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I have a table which has records that contain a persons information and a filename that the information originated from, so the table looks like so:

|Table|
|id, first-name, last-name, ssn, filename|

I also have a stored procedure that provides some analytics for the files in the system and i'm trying to add information to that stored procedure to shed light into the possibility of duplicates.

Here is the current stored procedure

SELECT [filename],
       COUNT([filename]) as totalRecords,
       COUNT(closedleads.id) as closedRecords,
       ROUND(--calcs percent of records closed in a file)
FROM table
LEFT OUTER JOIN closedleads ON closedleads.leadid = table.id
GROUP BY [filename]

What I want to add is the ability to see maybe # of possible duplicates, defined as records with matching SSNs and I am at a loss as to how I could perform a count on a sub query or join and include it in the results set. Can anyone provide some pointers?

What I'm trying to do is add something like this to my procedure above

SELECT COUNT(
    SELECT COUNT(*) FROM Table T1
    INNER JOIN Table T2 on T1.SSN = T2.SSN
    WHERE T1.id != T2.id
) as PossibleDuplicates

What I'm looking for is merging this code with my procedure above so I can get all of the same data in one and possible have this # of duplicates across each filename, so for each filename I get a result of # of records, # of records closed and # of possible duplicates

EDIT:

I'm very close to my desired goal but I'm failing on the last little bit--getting the number of possible duplicates BY filename, here is my query

select [q1].[filename], [q1].leads, [q1].closed, [q2].dups
FROM (
    SELECT [filename], count([filename]) as leads,
    count(closedleads.id) as closed
    FROM Table
    left join closedleads on closedleads.leadid = Table.id
    group by [filename]
) as [q1]
INNER JOIN (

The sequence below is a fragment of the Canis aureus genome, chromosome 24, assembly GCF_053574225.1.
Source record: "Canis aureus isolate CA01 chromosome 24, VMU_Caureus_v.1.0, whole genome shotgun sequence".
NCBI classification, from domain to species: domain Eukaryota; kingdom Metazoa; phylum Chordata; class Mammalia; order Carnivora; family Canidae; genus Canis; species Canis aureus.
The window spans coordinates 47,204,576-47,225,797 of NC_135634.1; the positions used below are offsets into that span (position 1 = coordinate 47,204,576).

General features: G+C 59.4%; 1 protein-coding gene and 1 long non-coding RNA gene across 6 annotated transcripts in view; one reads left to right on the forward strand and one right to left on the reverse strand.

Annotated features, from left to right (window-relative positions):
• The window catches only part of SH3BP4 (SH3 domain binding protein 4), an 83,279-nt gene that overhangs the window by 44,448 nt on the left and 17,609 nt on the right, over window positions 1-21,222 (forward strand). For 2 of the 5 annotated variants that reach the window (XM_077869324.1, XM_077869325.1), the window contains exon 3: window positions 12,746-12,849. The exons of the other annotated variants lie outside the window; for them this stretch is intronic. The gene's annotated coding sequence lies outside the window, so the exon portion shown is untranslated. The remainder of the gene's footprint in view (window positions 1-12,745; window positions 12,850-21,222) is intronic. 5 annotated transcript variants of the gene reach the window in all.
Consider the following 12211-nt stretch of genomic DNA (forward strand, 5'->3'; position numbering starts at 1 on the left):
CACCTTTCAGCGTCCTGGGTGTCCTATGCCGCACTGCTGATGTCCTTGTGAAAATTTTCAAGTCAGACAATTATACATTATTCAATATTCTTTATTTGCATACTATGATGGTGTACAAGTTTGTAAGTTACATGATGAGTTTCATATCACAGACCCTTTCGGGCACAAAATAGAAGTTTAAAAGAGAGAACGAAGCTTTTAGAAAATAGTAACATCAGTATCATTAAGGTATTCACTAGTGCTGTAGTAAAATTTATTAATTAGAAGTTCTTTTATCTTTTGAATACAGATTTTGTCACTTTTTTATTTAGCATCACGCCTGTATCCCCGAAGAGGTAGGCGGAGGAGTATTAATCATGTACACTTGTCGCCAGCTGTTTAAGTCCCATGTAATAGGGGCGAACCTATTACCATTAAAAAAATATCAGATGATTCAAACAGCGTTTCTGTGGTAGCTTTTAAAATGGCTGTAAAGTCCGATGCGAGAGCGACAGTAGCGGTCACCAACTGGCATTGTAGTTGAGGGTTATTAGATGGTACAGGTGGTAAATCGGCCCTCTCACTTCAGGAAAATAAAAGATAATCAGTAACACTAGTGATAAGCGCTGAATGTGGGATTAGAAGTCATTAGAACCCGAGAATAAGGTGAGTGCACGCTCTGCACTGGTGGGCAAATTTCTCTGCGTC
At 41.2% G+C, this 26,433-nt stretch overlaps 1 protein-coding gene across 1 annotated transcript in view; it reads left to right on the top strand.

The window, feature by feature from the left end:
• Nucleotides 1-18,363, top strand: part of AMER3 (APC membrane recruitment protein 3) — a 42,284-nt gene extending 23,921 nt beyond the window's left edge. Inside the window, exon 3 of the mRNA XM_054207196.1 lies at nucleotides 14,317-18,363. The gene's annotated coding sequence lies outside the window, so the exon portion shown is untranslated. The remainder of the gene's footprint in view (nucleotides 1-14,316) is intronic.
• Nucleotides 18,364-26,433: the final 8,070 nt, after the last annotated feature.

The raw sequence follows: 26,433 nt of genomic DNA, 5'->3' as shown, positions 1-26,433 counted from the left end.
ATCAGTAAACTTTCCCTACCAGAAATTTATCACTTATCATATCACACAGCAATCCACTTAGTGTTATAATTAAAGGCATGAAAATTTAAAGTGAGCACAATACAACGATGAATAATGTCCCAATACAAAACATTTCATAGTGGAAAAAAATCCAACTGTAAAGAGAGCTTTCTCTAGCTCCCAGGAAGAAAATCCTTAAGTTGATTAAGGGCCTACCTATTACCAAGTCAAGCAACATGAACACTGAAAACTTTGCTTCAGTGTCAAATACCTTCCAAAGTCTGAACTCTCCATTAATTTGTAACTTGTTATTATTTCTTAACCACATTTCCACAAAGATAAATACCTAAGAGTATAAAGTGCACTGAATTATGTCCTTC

select count([ssn]) as dups, [filename] from Table
    group by [ssn], [filename]
    having count([ssn]) > 1
) as [q2] on [q1].[filename] = [q2].[filename]

This works but it showing multiple results for each filename with values of 2-5 instead of summing the total count of possible duplicates

Working Query

Hey everyone, thanks for all the help, this is eventually what I got to that worked exactly as I wanted

select [q1].[filename], [q1].leads, [q1].closed, [q2].dups,
        round(([q1].closed / [q1].leads), 3) as percentClosed
FROM (
    SELECT [filename], count([filename]) as leads,
    count(closedleads.id) as closed
    FROM Table
    left join closedleads on closedleads.leadid = Table.id
    and [filename] is not null
    group by [filename]
) as [q1]
INNER JOIN (
    select [filename], count(*) - count(distinct [ssn]) as dups 
            from Table
            group by [filename]
) as [q2] on [q1].[filename] = [q2].[filename]
share|improve this question

4 Answers 4

up vote 0 down vote accepted

I think the existing answers don't quite understand your question. I think I do but it's not completely specified yet. Is it a duplicate if the same SSN appears in two different files or only within the same file? Because you group by filename, that becomes the grain.

The Output of your query is like

StateFarm1, 500,   50,    10%,   <your new value goes here>
AllState2,  100,   90,    90%    <your new value goes here>

So if you have the same SSN in those two files, you have 1 duplicate, so on which row do you show 1, on the AllState row or the Statefarm row? If you say both, invariably someone will SUM that column and get a doubling of the results.

Now What if you have a Geico row with the same SSN, is that 1 duplicate or 2? and again which row?

I know this isn't a final answer but these questions do highlight the the question as it stands is unanswerable... you fix this and I'll change the answer,

please no downvotes in the meantime

Addendum

I believe the only thing you are missing is a DISTINCT.